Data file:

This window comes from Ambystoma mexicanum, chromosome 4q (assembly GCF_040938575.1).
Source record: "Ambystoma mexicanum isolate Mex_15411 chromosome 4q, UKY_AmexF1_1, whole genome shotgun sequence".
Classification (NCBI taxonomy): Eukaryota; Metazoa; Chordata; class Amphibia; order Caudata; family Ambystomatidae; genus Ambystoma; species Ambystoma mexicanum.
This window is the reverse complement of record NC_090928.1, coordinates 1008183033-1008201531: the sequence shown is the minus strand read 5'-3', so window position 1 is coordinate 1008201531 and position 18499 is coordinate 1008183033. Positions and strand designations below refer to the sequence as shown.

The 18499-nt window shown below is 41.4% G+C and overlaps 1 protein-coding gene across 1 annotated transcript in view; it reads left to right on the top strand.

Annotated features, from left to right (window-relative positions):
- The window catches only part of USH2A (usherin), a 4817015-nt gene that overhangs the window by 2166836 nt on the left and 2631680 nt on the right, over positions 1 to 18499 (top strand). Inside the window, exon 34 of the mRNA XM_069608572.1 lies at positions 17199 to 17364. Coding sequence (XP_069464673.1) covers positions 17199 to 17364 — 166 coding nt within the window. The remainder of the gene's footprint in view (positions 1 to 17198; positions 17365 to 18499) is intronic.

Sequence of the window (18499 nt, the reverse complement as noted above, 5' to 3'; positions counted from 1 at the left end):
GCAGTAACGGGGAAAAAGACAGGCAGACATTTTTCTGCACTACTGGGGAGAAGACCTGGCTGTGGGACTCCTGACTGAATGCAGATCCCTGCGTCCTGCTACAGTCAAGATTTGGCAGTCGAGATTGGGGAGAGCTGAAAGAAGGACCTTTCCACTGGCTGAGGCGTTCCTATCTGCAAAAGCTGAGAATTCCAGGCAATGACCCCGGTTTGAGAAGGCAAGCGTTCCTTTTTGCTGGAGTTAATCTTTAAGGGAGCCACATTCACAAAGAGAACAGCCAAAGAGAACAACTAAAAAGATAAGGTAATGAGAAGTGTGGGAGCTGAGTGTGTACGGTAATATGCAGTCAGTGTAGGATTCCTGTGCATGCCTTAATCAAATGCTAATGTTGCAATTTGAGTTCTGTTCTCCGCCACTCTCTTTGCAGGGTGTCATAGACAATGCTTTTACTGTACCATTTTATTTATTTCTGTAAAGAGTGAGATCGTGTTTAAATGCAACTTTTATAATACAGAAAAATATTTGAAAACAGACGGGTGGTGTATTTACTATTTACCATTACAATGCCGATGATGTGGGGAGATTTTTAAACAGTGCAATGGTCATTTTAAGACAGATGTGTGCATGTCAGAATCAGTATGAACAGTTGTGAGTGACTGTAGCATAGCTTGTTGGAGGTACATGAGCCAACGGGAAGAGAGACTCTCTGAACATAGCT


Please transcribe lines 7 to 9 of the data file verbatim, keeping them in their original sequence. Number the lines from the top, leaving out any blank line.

- The window catches only part of USH2A (usherin), a 4817015-nt gene that overhangs the window by 2166836 nt on the left and 2631680 nt on the right, over positions 1 to 18499 (top strand). Inside the window, exon 34 of the mRNA XM_069608572.1 lies at positions 17199 to 17364. Coding sequence (XP_069464673.1) covers positions 17199 to 17364 — 166 coding nt within the window. The remainder of the gene's footprint in view (positions 1 to 17198; positions 17365 to 18499) is intronic.

Sequence of the window (18499 nt, the reverse complement as noted above, 5' to 3'; positions counted from 1 at the left end):
GCAGTAACGGGGAAAAAGACAGGCAGACATTTTTCTGCACTACTGGGGAGAAGACCTGGCTGTGGGACTCCTGACTGAATGCAGATCCCTGCGTCCTGCTACAGTCAAGATTTGGCAGTCGAGATTGGGGAGAGCTGAAAGAAGGACCTTTCCACTGGCTGAGGCGTTCCTATCTGCAAAAGCTGAGAATTCCAGGCAATGACCCCGGTTTGAGAAGGCAAGCGTTCCTTTTTGCTGGAGTTAATCTTTAAGGGAGCCACATTCACAAAGAGAACAGCCAAAGAGAACAACTAAAAAGATAAGGTAATGAGAAGTGTGGGAGCTGAGTGTGTACGGTAATATGCAGTCAGTGTAGGATTCCTGTGCATGCCTTAATCAAATGCTAATGTTGCAATTTGAGTTCTGTTCTCCGCCACTCTCTTTGCAGGGTGTCATAGACAATGCTTTTACTGTACCATTTTATTTATTTCTGTAAAGAGTGAGATCGTGTTTAAATGCAACTTTTATAATACAGAAAAATATTTGAAAACAGACGGGTGGTGTATTTACTATTTACCATTACAATGCCGATGATGTGGGGAGATTTTTAAACAGTGCAATGGTCATTTTAAGACAGATGTGTGCATGTCAGAATCAGTATGAACAGTTGTGAGTGACTGTAGCATAGCTTGTTGGAGGTACATGAGCCAACGGGAAGAGAGACTCTCTGAACATAGCT